John Oliver's State Attorneys General Segment Breaks Down Why Their Jobs Are So Important
On Sunday's episode of Last Week Tonight, host John Oliver's state attorneys general segment described why these elected officials play such crucial roles in interpreting laws and policies across the United States. In addition to explaining the important nature of their jobs, Oliver also encouraged voters to research attorneys general races in their respective states — and to cast their ballot in these races in the upcoming November midterms.
Oliver noted that 30 different states will hold elections for their attorneys general on Nov. 6. The comedian also indicated that, this year, these elections are "going to be more competitive than ever," with a total of around $100 million being spent on these races nationwide. Because of the competitive nature of these races and the important roles that state attorneys general play across the country, Oliver believes it is essential that viewers know as much as possible about this topic.
As Oliver explained, state attorneys general are considered the "chief legal officer" of their state, essentially acting as the "people's lawyer." The comedian noted that their responsibilities "range from criminal law enforcement to consumer advocacy to anything in between." He then cited several big initiatives for which state attorneys general were responsible, including the 1990s' tobacco industry settlement and 2018's report containing extensive abuse allegations against Catholic priests in Pennsylvania.
The late-night host then noted that, while state attorneys general often work on apolitical matters, in recent years they have become more involved in political endeavors. Typically, the political nature of the role of a state attorney general involves suing the federal government. As Oliver pointed out, the nature of and parties in these lawsuits differ depending upon who's in power. As the comedian described, under Obama, Republican state attorneys general repeatedly sued the 44th president's administration. Presently, Democratic state attorneys general are taking similar actions and suing the Trump administration.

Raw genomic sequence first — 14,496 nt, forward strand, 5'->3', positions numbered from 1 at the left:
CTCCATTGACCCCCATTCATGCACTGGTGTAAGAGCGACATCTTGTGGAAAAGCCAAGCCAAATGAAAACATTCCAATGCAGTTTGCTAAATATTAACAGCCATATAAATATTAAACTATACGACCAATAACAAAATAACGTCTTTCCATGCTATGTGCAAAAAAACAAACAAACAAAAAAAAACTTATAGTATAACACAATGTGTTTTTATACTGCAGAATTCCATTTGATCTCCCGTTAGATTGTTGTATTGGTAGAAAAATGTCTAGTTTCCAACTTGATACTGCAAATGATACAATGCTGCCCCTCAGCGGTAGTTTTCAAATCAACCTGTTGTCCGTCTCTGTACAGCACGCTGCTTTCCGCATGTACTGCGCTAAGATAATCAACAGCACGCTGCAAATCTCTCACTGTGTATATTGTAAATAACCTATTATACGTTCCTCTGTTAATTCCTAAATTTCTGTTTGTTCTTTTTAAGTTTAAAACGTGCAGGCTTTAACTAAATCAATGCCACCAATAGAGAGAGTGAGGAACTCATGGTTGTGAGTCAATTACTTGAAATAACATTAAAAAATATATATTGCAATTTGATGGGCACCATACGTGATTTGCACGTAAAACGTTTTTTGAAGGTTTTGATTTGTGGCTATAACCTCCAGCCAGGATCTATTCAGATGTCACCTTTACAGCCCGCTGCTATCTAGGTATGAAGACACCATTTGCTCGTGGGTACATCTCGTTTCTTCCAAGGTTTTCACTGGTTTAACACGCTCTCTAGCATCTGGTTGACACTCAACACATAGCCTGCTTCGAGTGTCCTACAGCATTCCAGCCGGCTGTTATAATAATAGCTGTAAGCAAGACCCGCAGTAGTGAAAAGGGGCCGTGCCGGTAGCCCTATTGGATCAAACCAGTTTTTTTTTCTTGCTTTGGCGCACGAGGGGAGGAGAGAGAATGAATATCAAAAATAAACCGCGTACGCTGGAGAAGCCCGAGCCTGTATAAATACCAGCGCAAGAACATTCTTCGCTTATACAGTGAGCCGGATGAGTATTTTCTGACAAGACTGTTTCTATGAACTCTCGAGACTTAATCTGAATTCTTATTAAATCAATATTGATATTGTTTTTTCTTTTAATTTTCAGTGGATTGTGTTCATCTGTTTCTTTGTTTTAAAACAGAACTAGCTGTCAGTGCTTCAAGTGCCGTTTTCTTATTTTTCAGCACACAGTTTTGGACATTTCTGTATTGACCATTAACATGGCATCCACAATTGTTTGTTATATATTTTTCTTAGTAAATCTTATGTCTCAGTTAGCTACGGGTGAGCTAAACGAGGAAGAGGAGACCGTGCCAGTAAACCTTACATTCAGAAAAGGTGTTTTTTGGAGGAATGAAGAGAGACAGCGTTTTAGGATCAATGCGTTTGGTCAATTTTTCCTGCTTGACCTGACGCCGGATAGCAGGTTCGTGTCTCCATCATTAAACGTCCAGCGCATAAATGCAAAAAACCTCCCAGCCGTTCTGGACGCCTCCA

Thus, as Oliver noted, the work of state attorneys general can hold varying significance for voters depending on their political viewpoints. "It's interesting how your feelings on suing the government can change a lot depending on who is saying it," Oliver asserted.
Overall, though, because state attorneys general are both "powerful [and] increasingly partisan," Oliver believes it is imperative that voters participate in the myriad state attorneys general races happening on Nov. 6. Indeed, Oliver noted that, "It is really worth taking a few minutes to research the candidates," especially because many voters typically leave the state attorney general box blank on their ballots. This means that, if you do vote, your vote could carry even more weight.
Indeed, Oliver is so committed to ensuring that people research their state's attorney general candidates (if applicable) that he closed out his show early to encourage voters to use the time to look up these races. As the host put it:
Taking just two minutes to research your state's AG is a valuable use of your time. And if you are thinking that you don't have two minutes, you actually do. Because it's 11:28 right now. I'm not saying goodbye until 11:30. So go to www.vote411.org right now, where you can find out if there's an election in your state and, if so, who your AG candidates are.
Finally, in an extra push to drive viewers away early to research state attorneys general races, the host brought on several musicians to play a host of discordant tunes at the same time, including a bagpipe player, an accordionist, and children playing recorders. Clearly, the comedian is doing everything he can to ensure that voters are prepared for Nov. 6.